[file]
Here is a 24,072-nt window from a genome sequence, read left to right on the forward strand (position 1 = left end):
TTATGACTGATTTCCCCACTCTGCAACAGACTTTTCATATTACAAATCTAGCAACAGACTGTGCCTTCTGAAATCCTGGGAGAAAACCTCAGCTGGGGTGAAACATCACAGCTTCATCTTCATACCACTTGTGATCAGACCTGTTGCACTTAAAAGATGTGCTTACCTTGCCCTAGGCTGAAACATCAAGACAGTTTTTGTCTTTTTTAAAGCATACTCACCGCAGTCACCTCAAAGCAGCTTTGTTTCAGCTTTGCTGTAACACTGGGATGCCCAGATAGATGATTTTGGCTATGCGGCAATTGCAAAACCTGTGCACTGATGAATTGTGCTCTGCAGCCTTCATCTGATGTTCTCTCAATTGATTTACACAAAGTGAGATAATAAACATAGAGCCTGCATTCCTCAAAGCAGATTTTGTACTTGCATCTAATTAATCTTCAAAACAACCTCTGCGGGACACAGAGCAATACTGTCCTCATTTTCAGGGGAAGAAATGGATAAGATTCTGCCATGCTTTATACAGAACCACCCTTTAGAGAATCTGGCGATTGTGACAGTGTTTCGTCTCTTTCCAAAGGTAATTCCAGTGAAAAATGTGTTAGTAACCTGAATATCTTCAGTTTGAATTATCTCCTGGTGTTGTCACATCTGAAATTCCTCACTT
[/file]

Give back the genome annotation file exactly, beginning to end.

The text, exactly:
Here is a 24,072-nt window from a genome sequence, read left to right on the forward strand (position 1 = left end):
TTATGACTGATTTCCCCACTCTGCAACAGACTTTTCATATTACAAATCTAGCAACAGACTGTGCCTTCTGAAATCCTGGGAGAAAACCTCAGCTGGGGTGAAACATCACAGCTTCATCTTCATACCACTTGTGATCAGACCTGTTGCACTTAAAAGATGTGCTTACCTTGCCCTAGGCTGAAACATCAAGACAGTTTTTGTCTTTTTTAAAGCATACTCACCGCAGTCACCTCAAAGCAGCTTTGTTTCAGCTTTGCTGTAACACTGGGATGCCCAGATAGATGATTTTGGCTATGCGGCAATTGCAAAACCTGTGCACTGATGAATTGTGCTCTGCAGCCTTCATCTGATGTTCTCTCAATTGATTTACACAAAGTGAGATAATAAACATAGAGCCTGCATTCCTCAAAGCAGATTTTGTACTTGCATCTAATTAATCTTCAAAACAACCTCTGCGGGACACAGAGCAATACTGTCCTCATTTTCAGGGGAAGAAATGGATAAGATTCTGCCATGCTTTATACAGAACCACCCTTTAGAGAATCTGGCGATTGTGACAGTGTTTCGTCTCTTTCCAAAGGTAATTCCAGTGAAAAATGTGTTAGTAACCTGAATATCTTCAGTTTGAATTATCTCCTGGTGTTGTCACATCTGAAATTCCTCACTT